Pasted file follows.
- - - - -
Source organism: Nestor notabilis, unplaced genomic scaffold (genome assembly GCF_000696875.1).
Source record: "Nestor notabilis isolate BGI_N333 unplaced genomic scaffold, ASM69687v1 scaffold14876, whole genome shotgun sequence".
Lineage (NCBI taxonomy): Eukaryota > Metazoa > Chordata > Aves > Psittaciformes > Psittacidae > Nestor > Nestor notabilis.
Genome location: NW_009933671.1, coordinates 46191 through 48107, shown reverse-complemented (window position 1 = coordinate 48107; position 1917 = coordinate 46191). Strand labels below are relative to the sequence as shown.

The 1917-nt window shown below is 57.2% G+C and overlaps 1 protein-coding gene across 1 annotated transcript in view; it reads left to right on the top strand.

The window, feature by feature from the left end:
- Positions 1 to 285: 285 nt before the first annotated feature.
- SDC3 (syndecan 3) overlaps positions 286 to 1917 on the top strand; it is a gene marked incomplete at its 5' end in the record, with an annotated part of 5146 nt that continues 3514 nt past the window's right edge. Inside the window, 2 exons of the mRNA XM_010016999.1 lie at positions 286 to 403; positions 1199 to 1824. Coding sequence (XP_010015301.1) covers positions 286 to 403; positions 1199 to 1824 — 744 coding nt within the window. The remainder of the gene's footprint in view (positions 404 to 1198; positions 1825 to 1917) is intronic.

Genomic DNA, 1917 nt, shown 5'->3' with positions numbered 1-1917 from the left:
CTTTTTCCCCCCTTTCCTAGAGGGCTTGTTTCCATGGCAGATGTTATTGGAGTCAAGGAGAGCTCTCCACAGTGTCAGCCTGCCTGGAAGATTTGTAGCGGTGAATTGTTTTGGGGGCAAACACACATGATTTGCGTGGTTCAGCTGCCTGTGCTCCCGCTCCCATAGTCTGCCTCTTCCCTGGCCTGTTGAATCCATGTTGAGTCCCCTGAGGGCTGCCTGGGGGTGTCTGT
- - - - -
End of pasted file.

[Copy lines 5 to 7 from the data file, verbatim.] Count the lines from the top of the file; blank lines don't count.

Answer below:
The 1917-nt window shown below is 57.2% G+C and overlaps 1 protein-coding gene across 1 annotated transcript in view; it reads left to right on the top strand.

The window, feature by feature from the left end:
- Positions 1 to 285: 285 nt before the first annotated feature.